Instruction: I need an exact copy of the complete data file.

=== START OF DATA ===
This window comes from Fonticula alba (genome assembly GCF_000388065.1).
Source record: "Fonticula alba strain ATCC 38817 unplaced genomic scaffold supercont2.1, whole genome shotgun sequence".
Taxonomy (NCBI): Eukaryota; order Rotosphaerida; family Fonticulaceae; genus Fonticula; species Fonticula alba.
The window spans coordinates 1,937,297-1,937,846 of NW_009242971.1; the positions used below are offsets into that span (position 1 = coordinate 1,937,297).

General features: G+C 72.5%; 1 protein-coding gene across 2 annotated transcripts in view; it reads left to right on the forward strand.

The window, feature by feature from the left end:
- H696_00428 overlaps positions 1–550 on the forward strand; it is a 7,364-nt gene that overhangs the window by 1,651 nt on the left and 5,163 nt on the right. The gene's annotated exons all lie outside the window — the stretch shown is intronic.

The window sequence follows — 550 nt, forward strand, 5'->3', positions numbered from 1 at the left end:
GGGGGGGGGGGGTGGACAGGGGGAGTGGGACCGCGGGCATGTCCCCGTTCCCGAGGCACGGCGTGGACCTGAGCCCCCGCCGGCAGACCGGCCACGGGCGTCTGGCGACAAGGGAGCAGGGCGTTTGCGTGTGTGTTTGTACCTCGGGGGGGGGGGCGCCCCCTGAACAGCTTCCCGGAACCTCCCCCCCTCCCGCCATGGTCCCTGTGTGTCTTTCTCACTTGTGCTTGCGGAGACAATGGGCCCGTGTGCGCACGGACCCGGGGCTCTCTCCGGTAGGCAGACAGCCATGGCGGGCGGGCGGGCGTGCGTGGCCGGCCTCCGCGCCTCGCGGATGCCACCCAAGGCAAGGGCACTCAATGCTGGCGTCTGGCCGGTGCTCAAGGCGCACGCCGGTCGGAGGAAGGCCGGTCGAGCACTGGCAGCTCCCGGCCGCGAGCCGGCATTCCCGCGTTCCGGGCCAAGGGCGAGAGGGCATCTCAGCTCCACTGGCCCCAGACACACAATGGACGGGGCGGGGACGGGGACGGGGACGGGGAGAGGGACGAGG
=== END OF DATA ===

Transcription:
This window comes from Fonticula alba (genome assembly GCF_000388065.1).
Source record: "Fonticula alba strain ATCC 38817 unplaced genomic scaffold supercont2.1, whole genome shotgun sequence".
Taxonomy (NCBI): Eukaryota; order Rotosphaerida; family Fonticulaceae; genus Fonticula; species Fonticula alba.
The window spans coordinates 1,937,297-1,937,846 of NW_009242971.1; the positions used below are offsets into that span (position 1 = coordinate 1,937,297).

General features: G+C 72.5%; 1 protein-coding gene across 2 annotated transcripts in view; it reads left to right on the forward strand.

The window, feature by feature from the left end:
- H696_00428 overlaps positions 1–550 on the forward strand; it is a 7,364-nt gene that overhangs the window by 1,651 nt on the left and 5,163 nt on the right. The gene's annotated exons all lie outside the window — the stretch shown is intronic.

The window sequence follows — 550 nt, forward strand, 5'->3', positions numbered from 1 at the left end:
GGGGGGGGGGGGTGGACAGGGGGAGTGGGACCGCGGGCATGTCCCCGTTCCCGAGGCACGGCGTGGACCTGAGCCCCCGCCGGCAGACCGGCCACGGGCGTCTGGCGACAAGGGAGCAGGGCGTTTGCGTGTGTGTTTGTACCTCGGGGGGGGGGGCGCCCCCTGAACAGCTTCCCGGAACCTCCCCCCCTCCCGCCATGGTCCCTGTGTGTCTTTCTCACTTGTGCTTGCGGAGACAATGGGCCCGTGTGCGCACGGACCCGGGGCTCTCTCCGGTAGGCAGACAGCCATGGCGGGCGGGCGGGCGTGCGTGGCCGGCCTCCGCGCCTCGCGGATGCCACCCAAGGCAAGGGCACTCAATGCTGGCGTCTGGCCGGTGCTCAAGGCGCACGCCGGTCGGAGGAAGGCCGGTCGAGCACTGGCAGCTCCCGGCCGCGAGCCGGCATTCCCGCGTTCCGGGCCAAGGGCGAGAGGGCATCTCAGCTCCACTGGCCCCAGACACACAATGGACGGGGCGGGGACGGGGACGGGGACGGGGAGAGGGACGAGG